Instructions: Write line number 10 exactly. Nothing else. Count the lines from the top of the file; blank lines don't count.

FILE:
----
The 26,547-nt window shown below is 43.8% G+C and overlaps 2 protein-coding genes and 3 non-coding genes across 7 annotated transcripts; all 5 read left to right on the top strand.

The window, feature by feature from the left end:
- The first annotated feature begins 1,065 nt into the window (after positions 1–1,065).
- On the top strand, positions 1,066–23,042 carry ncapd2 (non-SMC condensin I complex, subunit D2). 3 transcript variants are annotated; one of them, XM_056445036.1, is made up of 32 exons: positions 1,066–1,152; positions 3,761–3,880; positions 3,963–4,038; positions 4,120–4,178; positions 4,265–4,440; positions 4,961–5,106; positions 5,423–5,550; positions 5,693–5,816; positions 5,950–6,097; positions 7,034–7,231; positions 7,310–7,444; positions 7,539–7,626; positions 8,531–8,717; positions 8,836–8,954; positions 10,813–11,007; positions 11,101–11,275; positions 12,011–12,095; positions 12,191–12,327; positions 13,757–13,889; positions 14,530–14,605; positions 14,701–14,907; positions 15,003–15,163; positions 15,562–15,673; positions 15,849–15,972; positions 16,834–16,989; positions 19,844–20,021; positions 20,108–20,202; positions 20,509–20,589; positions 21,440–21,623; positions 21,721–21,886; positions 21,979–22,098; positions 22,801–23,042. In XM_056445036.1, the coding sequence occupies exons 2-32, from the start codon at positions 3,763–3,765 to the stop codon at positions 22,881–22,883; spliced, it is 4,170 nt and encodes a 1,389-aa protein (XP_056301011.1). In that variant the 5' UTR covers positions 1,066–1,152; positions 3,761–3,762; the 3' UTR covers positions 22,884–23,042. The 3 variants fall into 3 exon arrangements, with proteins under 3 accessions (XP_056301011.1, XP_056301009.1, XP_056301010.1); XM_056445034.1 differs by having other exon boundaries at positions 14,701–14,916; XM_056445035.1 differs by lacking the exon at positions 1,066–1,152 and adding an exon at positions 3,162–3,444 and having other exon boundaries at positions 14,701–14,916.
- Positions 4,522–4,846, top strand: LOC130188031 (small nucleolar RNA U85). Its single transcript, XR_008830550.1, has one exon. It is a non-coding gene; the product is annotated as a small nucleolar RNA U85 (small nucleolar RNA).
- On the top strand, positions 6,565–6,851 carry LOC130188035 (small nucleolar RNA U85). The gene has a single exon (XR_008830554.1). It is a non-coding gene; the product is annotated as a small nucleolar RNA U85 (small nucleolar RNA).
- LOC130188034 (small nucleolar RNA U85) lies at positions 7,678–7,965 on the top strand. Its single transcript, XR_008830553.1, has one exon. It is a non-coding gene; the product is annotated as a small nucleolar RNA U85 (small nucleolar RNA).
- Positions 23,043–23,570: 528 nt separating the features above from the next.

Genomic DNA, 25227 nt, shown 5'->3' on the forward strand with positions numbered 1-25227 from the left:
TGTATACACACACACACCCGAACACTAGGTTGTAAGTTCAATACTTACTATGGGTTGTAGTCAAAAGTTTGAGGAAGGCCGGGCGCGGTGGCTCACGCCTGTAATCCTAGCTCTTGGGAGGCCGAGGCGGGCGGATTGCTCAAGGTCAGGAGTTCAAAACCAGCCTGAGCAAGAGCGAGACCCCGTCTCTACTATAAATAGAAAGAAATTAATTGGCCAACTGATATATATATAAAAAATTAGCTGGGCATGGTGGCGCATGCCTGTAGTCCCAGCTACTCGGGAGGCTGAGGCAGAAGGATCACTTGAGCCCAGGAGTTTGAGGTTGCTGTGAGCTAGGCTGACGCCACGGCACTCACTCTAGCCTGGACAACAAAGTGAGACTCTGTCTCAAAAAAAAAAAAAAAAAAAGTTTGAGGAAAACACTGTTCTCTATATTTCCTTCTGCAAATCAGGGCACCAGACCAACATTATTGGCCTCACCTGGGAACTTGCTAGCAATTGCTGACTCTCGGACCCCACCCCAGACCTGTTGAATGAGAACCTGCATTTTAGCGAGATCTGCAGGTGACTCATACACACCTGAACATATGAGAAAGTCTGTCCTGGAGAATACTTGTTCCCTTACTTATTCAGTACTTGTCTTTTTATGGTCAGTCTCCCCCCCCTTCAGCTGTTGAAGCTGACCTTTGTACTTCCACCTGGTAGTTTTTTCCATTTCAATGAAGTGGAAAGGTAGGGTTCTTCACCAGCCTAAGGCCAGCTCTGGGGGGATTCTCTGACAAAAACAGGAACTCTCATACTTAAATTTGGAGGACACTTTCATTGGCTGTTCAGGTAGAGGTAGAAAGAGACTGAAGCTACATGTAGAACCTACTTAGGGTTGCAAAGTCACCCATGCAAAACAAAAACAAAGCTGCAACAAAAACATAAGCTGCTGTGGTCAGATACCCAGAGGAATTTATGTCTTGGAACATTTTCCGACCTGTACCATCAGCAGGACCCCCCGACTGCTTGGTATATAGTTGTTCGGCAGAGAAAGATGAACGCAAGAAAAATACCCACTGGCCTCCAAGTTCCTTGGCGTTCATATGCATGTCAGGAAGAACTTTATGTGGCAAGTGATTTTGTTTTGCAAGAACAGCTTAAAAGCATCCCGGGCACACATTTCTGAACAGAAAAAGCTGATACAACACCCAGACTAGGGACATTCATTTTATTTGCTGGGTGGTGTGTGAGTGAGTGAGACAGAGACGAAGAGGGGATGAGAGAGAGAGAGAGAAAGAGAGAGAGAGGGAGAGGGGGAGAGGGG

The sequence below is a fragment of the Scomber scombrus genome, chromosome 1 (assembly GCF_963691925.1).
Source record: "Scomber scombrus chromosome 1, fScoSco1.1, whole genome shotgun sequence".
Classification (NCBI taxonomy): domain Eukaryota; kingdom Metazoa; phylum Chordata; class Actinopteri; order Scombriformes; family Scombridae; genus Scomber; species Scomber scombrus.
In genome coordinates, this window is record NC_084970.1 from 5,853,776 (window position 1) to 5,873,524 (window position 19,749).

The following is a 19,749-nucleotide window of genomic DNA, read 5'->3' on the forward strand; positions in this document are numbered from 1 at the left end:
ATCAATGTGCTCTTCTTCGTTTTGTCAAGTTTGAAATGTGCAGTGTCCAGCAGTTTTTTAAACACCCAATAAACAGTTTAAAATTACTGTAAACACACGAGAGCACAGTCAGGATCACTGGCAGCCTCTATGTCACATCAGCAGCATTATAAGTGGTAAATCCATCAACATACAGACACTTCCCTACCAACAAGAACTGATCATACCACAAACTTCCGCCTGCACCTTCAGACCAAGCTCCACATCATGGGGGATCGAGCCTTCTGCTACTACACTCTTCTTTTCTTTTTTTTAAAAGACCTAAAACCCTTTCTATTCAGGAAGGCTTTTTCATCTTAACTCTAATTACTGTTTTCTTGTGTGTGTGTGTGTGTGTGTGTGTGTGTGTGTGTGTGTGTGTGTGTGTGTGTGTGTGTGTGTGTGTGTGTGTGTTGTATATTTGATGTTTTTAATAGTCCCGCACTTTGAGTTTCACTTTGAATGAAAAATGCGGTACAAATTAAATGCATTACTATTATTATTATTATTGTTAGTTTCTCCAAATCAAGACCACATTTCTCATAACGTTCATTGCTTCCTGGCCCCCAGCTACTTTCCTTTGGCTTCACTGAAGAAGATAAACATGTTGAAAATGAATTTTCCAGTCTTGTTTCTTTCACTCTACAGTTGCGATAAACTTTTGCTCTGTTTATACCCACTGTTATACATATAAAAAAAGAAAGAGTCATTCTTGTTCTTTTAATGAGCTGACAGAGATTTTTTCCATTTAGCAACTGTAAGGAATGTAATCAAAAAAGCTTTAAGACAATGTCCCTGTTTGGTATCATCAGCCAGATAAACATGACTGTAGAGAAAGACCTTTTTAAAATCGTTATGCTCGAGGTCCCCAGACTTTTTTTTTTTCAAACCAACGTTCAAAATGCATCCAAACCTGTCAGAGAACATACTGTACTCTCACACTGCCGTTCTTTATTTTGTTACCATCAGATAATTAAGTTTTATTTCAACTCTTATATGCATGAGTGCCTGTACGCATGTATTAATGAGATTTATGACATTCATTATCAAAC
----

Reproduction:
TGTATACACACACACACCCGAACACTAGGTTGTAAGTTCAATACTTACTATGGGTTGTAGTCAAAAGTTTGAGGAAGGCCGGGCGCGGTGGCTCACGCCTGTAATCCTAGCTCTTGGGAGGCCGAGGCGGGCGGATTGCTCAAGGTCAGGAGTTCAAAACCAGCCTGAGCAAGAGCGAGACCCCGTCTCTACTATAAATAGAAAGAAATTAATTGGCCAACTGATATATATATAAAAAATTAGCTGGGCATGGTGGCGCATGCCTGTAGTCCCAGCTACTCGGGAGGCTGAGGCAGAAGGATCACTTGAGCCCAGGAGTTTGAGGTTGCTGTGAGCTAGGCTGACGCCACGGCACTCACTCTAGCCTGGACAACAAAGTGAGACTCTGTCTCAAAAAAAAAAAAAAAAAAAGTTTGAGGAAAACACTGTTCTCTATATTTCCTTCTGCAAATCAGGGCACCAGACCAACATTATTGGCCTCACCTGGGAACTTGCTAGCAATTGCTGACTCTCGGACCCCACCCCAGACCTGTTGAATGAGAACCTGCATTTTAGCGAGATCTGCAGGTGACTCATACACACCTGAACATATGAGAAAGTCTGTCCTGGAGAATACTTGTTCCCTTACTTATTCAGTACTTGTCTTTTTATGGTCAGTCTCCCCCCCCTTCAGCTGTTGAAGCTGACCTTTGTACTTCCACCTGGTAGTTTTTTCCATTTCAATGAAGTGGAAAGGTAGGGTTCTTCACCAGCCTAAGGCCAGCTCTGGGGGGATTCTCTGACAAAAACAGGAACTCTCATACTTAAATTTGGAGGACACTTTCATTGGCTGTTCAGGTAGAGGTAGAAAGAGACTGAAGCTACATGTAGAACCTACTTAGGGTTGCAAAGTCACCCATGCAAAACAAAAACAAAGCTGCAACAAAAACATAAGCTGCTGTGGTCAGATACCCAGAGGAATTTATGTCTTGGAACATTTTCCGACCTGTACCATCAGCAGGACCCCCCGACTGCTTGGTATATAGTTGTTCGGCAGAGAAAGATGAACGCAAGAAAAATACCCACTGGCCTCCAAGTTCCTTGGCGTTCATATGCATGTCAGGAAGAACTTTATGTGGCAAGTGATTTTGTTTTGCAAGAACAGCTTAAAAGCATCCCGGGCACACATTTCTGAACAGAAAAAGCTGATACAACACCCAGACTAGGGACATTCATTTTATTTGCTGGGTGGTGTGTGAGTGAGTGAGACAGAGACGAAGAGGGGATGAGAGAGAGAGAGAGAAAGAGAGAGAGAGGGAGAGGGGGAGAGGGG